We have already had back-to-back days of 93 degree temperatures. Summer apparel is in full swing; shorts, tank tops, white pants, flip flops. We have it all. Yet, just this week, June 21, was the official start of summer.
The summer solstice officially started on Thursday morning in the Northern Hemisphere. Every year, between June 20 and June 22, the sun reaches its highest elevation, making it the longest day of the year with a stretch of sunlight that lasts for 17 hours.
During the summer solstice, the sun appears to stand still as it reaches its highest point, before moving off toward the horizon.
Ironically, while the summer solstice marks the start of summer, the days are about to get shorter now because the sun is rising later and setting earlier.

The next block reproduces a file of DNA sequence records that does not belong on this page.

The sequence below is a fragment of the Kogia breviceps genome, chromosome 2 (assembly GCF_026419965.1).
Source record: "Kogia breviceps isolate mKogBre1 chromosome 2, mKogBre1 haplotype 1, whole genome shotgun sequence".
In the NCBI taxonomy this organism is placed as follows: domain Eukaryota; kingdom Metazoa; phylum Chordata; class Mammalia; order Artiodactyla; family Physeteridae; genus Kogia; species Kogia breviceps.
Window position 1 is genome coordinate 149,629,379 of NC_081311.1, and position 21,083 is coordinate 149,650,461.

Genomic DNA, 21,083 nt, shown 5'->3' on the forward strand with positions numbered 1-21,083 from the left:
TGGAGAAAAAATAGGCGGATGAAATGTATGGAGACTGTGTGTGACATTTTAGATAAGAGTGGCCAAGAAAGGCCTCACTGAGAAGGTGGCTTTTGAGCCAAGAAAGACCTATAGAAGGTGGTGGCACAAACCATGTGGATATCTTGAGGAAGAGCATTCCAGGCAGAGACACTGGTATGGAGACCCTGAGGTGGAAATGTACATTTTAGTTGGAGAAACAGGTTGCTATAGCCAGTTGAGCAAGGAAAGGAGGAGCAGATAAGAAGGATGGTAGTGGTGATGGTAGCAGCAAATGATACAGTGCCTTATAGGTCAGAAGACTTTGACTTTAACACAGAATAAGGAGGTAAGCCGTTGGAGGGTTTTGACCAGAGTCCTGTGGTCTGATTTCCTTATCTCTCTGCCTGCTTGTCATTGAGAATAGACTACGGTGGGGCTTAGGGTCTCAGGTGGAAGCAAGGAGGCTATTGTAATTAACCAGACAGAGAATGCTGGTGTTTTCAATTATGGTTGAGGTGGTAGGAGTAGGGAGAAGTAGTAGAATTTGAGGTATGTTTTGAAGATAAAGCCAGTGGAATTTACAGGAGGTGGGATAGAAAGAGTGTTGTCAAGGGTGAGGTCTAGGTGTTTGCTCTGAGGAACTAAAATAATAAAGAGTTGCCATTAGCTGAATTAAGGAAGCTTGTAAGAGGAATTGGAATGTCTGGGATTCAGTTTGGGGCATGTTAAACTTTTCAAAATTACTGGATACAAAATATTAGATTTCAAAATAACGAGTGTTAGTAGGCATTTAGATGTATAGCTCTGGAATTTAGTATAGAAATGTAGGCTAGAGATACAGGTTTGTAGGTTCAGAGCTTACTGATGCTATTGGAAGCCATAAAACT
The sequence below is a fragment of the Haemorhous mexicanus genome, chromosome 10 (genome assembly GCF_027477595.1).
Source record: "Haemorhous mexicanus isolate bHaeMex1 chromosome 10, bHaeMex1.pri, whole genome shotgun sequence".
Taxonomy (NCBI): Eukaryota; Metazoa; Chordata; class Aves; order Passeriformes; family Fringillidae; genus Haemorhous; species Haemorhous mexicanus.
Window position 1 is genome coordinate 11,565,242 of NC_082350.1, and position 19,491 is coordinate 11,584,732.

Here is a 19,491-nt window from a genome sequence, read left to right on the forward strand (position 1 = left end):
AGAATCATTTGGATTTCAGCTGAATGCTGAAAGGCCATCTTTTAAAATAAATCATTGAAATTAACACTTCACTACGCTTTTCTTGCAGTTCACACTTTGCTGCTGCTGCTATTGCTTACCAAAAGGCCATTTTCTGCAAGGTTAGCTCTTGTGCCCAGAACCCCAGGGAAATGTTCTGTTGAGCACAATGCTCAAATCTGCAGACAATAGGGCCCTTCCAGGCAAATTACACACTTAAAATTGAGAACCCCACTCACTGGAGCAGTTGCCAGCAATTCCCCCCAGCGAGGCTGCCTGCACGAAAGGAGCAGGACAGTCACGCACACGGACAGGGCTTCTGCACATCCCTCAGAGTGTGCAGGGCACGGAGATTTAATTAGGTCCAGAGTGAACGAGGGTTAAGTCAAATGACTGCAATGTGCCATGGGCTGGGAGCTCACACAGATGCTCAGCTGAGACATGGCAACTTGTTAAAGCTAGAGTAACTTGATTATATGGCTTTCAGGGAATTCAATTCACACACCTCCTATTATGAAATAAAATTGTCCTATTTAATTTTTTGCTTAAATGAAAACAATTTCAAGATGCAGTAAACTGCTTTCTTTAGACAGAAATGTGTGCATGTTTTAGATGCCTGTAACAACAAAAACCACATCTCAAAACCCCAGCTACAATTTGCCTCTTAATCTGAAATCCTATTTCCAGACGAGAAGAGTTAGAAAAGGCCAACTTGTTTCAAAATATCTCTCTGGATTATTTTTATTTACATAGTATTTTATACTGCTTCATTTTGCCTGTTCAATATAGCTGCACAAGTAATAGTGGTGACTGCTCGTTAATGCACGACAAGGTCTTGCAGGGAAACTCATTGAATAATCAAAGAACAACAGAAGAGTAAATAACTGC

On June 21 sunrise was 6:09 a.m. and sunset was 9:04 p.m.The amount of daylight will decrease by about one minute every two days to every day thereafter. In a month, the sunrise will be 6:33 a.m. and the sunset will be 8:56 p.m. By the end of August, sunrise will occur at 7:06 a.m. and the sunset at 8:11 p.m.
So, today, June 23, we have lost one minute of daylight. How much we want to hold onto summer. It feels elusive, especially after summer solstice. We grasp for more but it slips through our fingers like sand.
We may be losing a few grains every day but we still have a beach of summer to hold in our hands.
As in so many things, we must enjoy the day we have. So we lose a little bit of daylight, that only makes drinks around the fire pit begin just a bit earlier. It is all good.